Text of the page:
Belgrade was the fifth and final stop of the Legal Leaks training tour for media professionals in South East Europe. The workshop in Belgrade, held on 16 and 17 June 2014, was opened by Rodoljub Sabic, Serbian Commissioner for Information of Public Importance and Personal Data Protection, who highlighted the importance of journalists for public debate and their need for access to information to reinforce the role they play in society.
“Truth seeking requires skills,” he told the group of around 30 journalists present at the training from around the country.
The event was organized by UNESCO in cooperation with Access Info Europe, the Press Council of Serbia and the South East European Network for Professionalization of Media (SEENPM).
On the first day, Access Info Europe presented an updated version of the Legal Leaks Toolkit tailored to the Serbian legal framework and available in the local language. Journalists shared their experiences using access to information laws and raised several important issues, such as exceptions to the right to access information and the right of access to emails.
In the afternoon session, Natalija Cetkovic, Assistant to the General Secretary of the Commissioner, explained in detail the procedure for accessing information in Serbia. Some journalists took the chance to ask relevant questions such as whether a blogger is considered as a journalist under the Serbian access to information law. Vladimir Radomirovic, editor-in-chief of Pistaljka (The Whistle), a whistleblowing website that publishes investigative stories on corruption in Serbia, explained the challenges of leaking information in Serbia.
On the second day, the training focused on media self-regulation and data journalism. Ljiljana Smajlovic, President of the Press Council and also of the Journalists Association of Serbia (UNS), explained how Serbia follows the Norwegian model, encouraging balance and right of reply in articles even before they are published and seeking to ensure “fast, free, and fair” findings in case of complaints. Most papers were keen not to be found at fault by the Press Council. Their definition of journalism includes editorial intervention, in contrast with a blogger or citizen putting information online. The role of the editor includes ensuring compliance with ethical standards. She added that given the role of the media in Serbia’s recent history “we need to be even more fanatical about ethics than the Scandinavians.”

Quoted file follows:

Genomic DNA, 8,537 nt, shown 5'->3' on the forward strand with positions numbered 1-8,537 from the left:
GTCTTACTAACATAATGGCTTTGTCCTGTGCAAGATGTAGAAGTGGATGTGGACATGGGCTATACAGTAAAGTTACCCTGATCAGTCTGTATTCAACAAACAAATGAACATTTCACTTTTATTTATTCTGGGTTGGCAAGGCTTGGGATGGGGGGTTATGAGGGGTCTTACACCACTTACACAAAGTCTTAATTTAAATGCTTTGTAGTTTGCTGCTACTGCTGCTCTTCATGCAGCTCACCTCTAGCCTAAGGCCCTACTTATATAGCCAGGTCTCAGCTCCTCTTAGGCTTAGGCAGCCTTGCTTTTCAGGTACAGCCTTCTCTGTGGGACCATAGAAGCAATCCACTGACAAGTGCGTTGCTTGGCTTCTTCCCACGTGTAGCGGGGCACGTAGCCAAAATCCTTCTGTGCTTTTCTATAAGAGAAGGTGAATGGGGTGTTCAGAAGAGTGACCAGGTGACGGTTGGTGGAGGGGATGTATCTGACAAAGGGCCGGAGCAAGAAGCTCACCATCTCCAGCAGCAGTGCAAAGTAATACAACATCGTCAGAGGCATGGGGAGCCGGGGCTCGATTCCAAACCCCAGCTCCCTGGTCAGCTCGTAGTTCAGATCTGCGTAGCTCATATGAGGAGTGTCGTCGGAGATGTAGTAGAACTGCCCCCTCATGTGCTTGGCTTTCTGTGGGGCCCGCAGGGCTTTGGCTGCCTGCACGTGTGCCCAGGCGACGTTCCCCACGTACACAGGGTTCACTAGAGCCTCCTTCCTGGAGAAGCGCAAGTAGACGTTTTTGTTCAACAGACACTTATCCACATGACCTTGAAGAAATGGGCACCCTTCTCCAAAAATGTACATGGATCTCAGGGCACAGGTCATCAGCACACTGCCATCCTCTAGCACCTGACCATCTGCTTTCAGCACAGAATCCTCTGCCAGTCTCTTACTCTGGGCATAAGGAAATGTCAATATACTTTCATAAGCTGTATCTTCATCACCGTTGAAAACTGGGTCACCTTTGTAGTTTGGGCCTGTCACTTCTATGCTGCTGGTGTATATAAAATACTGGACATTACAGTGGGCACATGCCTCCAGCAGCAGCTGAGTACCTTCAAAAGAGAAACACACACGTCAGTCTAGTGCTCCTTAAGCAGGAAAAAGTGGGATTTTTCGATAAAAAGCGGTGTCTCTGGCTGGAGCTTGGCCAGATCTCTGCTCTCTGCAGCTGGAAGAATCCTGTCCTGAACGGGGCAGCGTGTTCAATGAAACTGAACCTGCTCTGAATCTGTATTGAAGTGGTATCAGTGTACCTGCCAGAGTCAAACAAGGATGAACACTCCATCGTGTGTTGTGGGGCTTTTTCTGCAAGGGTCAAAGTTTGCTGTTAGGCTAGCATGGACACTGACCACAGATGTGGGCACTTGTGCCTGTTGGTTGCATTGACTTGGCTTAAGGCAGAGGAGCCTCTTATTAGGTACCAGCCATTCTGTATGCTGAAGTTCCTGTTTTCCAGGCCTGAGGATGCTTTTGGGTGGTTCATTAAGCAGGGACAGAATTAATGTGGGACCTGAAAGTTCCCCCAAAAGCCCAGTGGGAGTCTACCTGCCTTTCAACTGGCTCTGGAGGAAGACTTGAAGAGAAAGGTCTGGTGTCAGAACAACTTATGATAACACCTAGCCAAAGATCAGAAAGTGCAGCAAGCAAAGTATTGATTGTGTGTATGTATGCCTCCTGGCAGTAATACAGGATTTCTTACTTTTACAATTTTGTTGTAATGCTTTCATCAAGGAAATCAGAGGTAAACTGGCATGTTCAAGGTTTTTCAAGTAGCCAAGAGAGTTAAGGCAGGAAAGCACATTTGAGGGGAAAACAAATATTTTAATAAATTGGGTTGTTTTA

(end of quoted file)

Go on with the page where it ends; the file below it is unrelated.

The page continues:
In another session, Aleksandar Djordjević, a journalist from the Balkan Investigative Reporting Network (BIRN), spoke about data journalism and gave practical information on which tools are available to help journalists analyse large volumes of data. Djordjević also presented the website Javno (“Public”), an open and searchable database containing thousands of documents on public spending, set up by BIRN in 2010.
Danko Nikolic and Marko Milosevic spoke about the information request website daznamosvi.rs (“For all of us to know”), the Serbian adaptation of the Alaveteli platform for requesting information from public bodies. They said the website was launched on 7 May 2014 and that all journalists are encouraged to make use of it.
The event took place in the framework of the EU-UNESCO project: “Promoting Media Accountability in South East Europe and Turkey,” which started in January 2013.
Presentation of the legal leaks contest
As part of the five Legal Leaks trainings that took place during the month of June across South East Europe, Access Info Europe and UNESCO, in partnership with the EU Commission, are organizing a contest for journalists who took part in these courses.
Journalists are invited to write a story based on one or more access to information requests they have previously made. The article must be written in English and up to 2,000 words. The jury will positively rate articles based on access to information requests filed in different countries. For details related to the training contest, please see: http://www.access-info.org/en/legal-leaks/579-legal-leaks-contest